Mental Health Awareness Month

Take a moment, sit back, breathe and relax.


We all know that doing a PhD can be really challenging, not only scientifically but also on the personal side. There have been enough studies talking about “we need to pay attention to our students' mental health” [1], and that’s good. Mental health is a topic that is often overlooked or even dismissed. Very often we have to deal with the feeling of constant failure, impostor syndrome, heavy expectations and it is just overwhelming. Also, the requirements for a good PhD such as learning a lot of new things and dealing with many complex and large projects combined with stressful situations in the lab and private life can sometimes make it hard to cope. Add to that the whole process of moving to another country, as around 40% of is Doctoral Researchers in the Helmholtz Association have [2] – leaving friends and family behind. And that can be an additional burden to carry. 


You are not alone!

Let’s face it: you have probably experienced at least one of these real bad moments during your PhD. So, the first thing we want to make sure you know is that you are not alone. Especially during these crazy recent times of a worldwide pandemic. Let us not ignore the importance of staying healthy in both mind and body.


Mental Health Awareness Month

The Helmholtz Juniors wants to invite you to join us this October for our Mental Health Awareness month!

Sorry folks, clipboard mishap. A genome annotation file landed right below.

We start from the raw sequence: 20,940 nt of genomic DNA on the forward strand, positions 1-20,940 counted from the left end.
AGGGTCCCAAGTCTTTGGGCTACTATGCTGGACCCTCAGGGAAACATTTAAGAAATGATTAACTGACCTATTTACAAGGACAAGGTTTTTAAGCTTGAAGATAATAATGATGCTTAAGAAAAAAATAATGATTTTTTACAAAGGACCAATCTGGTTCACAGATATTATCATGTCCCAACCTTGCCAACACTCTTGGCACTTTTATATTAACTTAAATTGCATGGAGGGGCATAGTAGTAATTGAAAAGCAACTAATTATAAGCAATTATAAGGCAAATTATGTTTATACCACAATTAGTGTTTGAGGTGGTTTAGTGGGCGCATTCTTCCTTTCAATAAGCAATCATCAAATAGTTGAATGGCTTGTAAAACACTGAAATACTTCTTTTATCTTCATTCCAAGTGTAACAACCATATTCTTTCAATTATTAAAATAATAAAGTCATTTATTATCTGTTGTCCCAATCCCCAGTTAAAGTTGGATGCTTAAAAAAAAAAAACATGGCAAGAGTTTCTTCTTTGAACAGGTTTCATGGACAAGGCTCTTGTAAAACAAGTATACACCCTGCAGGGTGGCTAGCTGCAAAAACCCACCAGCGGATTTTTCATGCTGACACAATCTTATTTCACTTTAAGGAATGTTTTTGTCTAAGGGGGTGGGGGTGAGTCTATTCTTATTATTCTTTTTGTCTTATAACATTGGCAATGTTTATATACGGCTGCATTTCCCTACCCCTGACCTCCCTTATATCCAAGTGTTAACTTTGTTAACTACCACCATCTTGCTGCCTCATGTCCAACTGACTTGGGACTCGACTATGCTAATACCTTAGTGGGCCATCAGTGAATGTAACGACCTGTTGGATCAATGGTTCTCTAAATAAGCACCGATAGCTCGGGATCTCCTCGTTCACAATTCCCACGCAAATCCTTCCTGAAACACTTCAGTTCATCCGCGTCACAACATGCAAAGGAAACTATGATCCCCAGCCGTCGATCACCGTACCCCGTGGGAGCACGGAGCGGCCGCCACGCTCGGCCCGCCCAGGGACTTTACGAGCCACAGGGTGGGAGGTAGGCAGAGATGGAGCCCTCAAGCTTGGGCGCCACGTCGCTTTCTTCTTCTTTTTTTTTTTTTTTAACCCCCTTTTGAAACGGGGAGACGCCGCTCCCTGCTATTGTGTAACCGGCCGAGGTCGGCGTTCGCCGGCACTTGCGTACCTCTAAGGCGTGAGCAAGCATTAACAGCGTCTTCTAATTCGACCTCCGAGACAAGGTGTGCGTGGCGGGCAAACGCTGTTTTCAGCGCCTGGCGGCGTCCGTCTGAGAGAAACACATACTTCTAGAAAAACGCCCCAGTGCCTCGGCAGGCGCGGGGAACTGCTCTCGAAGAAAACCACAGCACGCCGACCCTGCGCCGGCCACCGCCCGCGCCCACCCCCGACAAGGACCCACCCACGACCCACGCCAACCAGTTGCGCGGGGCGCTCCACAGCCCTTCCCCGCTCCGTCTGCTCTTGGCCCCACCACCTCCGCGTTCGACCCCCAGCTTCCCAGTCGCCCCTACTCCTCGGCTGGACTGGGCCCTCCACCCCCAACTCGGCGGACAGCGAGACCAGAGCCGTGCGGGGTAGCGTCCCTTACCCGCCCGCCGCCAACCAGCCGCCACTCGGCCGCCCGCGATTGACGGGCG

Let us together destigmatize mental health and do the first step together: Let’s talk about it! 

But also remember, help can be right there, with a very long and deep breath and a simple and easy chit chat with a fellow Doctoral Researcher who might have been there already and can share some experience.

And finally: you survived 100% of your worst days so far. Congratulations on that! So take a moment, sit back, breathe and relax. You deserve it.


Check out our weekly series on Mental Health:

  • Exposing the Problem
  • Possible Stressors and Signs of Stress
  • <font face="CorporateSBold, Arial, sans-serif"><a href="/en/jobs-talent/science/phd-candidates/helmholtz-juniors/mental-health/brain-health/">Brain Health</a></font>
  • <font face="CorporateSBold, Arial, sans-serif"><strong><a href="/en/jobs-talent/science/phd-candidates/helmholtz-juniors/mental-health/translate-to-englisch-how-to-be-happy/">How to be happy&nbsp;</a></strong></font>
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The N²-Survey is running smoothly and many doctoral researchers are taking part every day. This graph shows you, how far each center has come in regard to the offical numbers of doctoral researchers at each center. The more people fill out the survey, the better is the representation of the survey and the better we can take measures. For the center specific reports at least 50 DRs have to contribute for each respective center.


Steering committee

Contact us

       Martin Schrader

       Spokesperson Helmholtz Juniors

       HZDR - Dresden


       Ivona Kafedjiska

       Spokesperson Helmholtz Juniors

       HZB - Berlin


       Thore F. Sager

       Treasurer Helmholtz Juniors

       GEOMAR - Kiel

NStatement about



We are proud to present the "Helmholtz Junior Survey Report 2019". This year, the survey was conducted together with the Max-Plank and Leibniz Society - including as many as 18000 participants, in order to assess and improve work-related conditions among Doctoral Researchers within these Institutions. 


The Doctoral Researchers were asked to assess their situation and give their opinion on topics like supervision, working conditions and family. Additionally two current hot topics in academia,  power abuse & mental health were included into the survey.


Download here